Murray Bowen, a psychiatrist who practiced between the 1940s and 1980s, was a keen observer of families and, especially, families in crisis. He developed what is known as family systems theory, which holds that in a family, the family itself--not the individual--is the primary emotional unit. What one family member experiences or how that member behaves has an impact on the whole family, causing a ripple effect on relationships throughout the family structure.
For example, someone experiencing a high level of stress will affect the rest of the family business participants. The whole family may become more anxious with the sense of an impending blowup, or, they might become more quiet and distant toward one another. Certain family members may become stronger allies in a tense situation or family crisis, while other family members might exhibit negative or self-destructive behaviors. It may be difficult to predict exactly what a family will do in a crisis, but, to understand why they do it, it helps to look at what is happening in the context of the broader family system. How the family system functions, then, impacts how the family business performs daily.
TRIANGLES IN THE FAMILY SYSTEM
One of the foundational elements of Bowen’s theory, as explained by Roberta Gilbert in “The Eight Concepts of Bowen Theory,” is the concept of the triangle, a “three-person emotional configuration … the basic building block of any emotional system.” When you look around the family business, you often see the triangle at work when two people in conflict pull in a third person--often Mom or Dad, or another sibling--to help resolve or stabilize the tension between them.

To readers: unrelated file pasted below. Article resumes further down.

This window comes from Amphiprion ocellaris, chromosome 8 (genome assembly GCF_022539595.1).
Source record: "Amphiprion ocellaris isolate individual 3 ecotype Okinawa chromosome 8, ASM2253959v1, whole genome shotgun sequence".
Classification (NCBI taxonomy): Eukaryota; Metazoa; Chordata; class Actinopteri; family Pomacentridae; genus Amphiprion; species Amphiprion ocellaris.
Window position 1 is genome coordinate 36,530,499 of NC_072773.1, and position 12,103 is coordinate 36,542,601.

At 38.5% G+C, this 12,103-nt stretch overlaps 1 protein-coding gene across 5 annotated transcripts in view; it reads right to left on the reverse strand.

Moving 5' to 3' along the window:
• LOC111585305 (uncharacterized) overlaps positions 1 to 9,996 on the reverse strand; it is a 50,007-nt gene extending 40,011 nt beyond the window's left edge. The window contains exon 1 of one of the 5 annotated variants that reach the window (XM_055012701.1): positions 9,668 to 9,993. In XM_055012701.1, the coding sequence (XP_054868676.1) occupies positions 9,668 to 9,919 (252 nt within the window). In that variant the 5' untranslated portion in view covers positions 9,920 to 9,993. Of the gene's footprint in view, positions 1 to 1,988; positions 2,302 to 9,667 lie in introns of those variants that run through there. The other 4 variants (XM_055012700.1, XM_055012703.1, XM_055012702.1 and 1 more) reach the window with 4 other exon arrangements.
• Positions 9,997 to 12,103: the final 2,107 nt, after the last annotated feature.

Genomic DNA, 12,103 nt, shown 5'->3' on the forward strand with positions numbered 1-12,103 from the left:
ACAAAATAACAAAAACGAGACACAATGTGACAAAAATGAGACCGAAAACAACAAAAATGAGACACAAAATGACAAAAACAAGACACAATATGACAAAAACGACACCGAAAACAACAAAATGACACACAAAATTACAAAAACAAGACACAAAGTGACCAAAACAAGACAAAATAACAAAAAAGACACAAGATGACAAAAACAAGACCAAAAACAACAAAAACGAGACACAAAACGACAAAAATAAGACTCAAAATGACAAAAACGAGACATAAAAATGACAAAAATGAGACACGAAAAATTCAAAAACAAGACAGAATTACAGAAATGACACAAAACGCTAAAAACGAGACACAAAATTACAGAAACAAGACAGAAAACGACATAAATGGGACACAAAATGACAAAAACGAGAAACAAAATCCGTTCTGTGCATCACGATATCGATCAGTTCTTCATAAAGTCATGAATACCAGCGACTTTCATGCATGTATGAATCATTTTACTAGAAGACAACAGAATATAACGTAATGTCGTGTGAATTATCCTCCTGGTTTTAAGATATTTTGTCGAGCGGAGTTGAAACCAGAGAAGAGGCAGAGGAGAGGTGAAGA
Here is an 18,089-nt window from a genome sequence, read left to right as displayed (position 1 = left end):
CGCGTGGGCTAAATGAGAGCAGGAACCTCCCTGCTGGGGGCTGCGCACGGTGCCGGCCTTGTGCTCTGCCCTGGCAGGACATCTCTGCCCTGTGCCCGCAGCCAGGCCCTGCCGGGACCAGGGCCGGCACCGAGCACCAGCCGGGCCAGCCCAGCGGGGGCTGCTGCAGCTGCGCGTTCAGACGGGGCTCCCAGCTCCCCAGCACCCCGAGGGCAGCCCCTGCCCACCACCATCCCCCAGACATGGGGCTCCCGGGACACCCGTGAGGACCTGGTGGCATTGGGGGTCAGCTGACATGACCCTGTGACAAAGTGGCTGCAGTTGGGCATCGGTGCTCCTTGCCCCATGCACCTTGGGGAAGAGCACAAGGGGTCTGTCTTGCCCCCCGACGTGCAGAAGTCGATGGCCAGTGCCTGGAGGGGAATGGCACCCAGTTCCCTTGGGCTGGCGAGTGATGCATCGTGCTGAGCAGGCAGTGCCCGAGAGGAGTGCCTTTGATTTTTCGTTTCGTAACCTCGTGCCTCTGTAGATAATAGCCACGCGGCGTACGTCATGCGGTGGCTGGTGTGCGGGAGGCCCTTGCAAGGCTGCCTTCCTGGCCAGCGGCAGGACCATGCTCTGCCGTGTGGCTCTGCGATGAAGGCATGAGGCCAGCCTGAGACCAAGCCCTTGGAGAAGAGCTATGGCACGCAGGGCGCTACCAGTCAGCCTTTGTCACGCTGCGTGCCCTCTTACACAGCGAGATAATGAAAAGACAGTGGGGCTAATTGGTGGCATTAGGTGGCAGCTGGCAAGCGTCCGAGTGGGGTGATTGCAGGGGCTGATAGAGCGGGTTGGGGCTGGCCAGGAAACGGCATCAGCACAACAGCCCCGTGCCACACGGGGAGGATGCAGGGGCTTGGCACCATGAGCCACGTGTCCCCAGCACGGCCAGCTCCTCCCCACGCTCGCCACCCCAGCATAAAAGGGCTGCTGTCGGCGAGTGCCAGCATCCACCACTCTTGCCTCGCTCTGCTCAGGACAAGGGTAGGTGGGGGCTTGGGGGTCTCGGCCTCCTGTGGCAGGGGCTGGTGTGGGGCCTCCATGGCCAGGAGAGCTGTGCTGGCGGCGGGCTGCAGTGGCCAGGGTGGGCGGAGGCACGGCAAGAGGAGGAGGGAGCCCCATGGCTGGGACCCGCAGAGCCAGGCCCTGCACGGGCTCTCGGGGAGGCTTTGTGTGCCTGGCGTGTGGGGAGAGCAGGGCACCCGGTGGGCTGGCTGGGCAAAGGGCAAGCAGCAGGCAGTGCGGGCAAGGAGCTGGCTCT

For example, someone will “complain” to Mom, and, she will either remain neutral, or, she might side with one of the parties. But, the act of complaining to Mom is an attempt to triangle her in, to deal with the tension between two people by drawing in a third person. In sibling partnerships, I often find that three is the hardest number to work with because of the tendency of two siblings to gang up on the third. (Who does the ganging up can change over time.) Another frequent triangle is two parents and a son or daughter, or a triangle consisting of two siblings and one of the parents. And, though complaining often leads to triangles, gossiping and spreading rumors are also used to triangulate someone.
DRAMA OR EFFECTIVENESS
Triangles are important to understand because they can either help, or hinder, the family’s effectiveness. If the third person in the triangle sides with one of the parties, the two-against-one phenomenon can create a level of drama that distracts the family from the primary work of the business.
On the other hand, someone who recognizes that a triangle is forming can often redirect the conversation from complaint or gossip to constructive resolution. Gilbert says that “calm is catching too,” and, the third person can help assess the situation and consider actions that help move toward resolution.
I’ve often encouraged the third person in the triangle to help the two people in conflict communicate better instead of sniping at each other from a distance. In our example and in many farm and ranch family businesses, Mom can often encourage family members to try to resolve their differences or help the conflicted parties “hear” one another.
When you run into tough family business situations, look more deeply at the relationships between people, and, be careful about being drawn into an unhealthy triangle. By understanding family systems theory in general, and triangles in particular, you begin to help the whole system function better.
Write Lance Woodbury at Family Business Matters, 2204 Lakeshore Dr., Suite 415, Birmingham, AL 35209, or email firstname.lastname@example.org.
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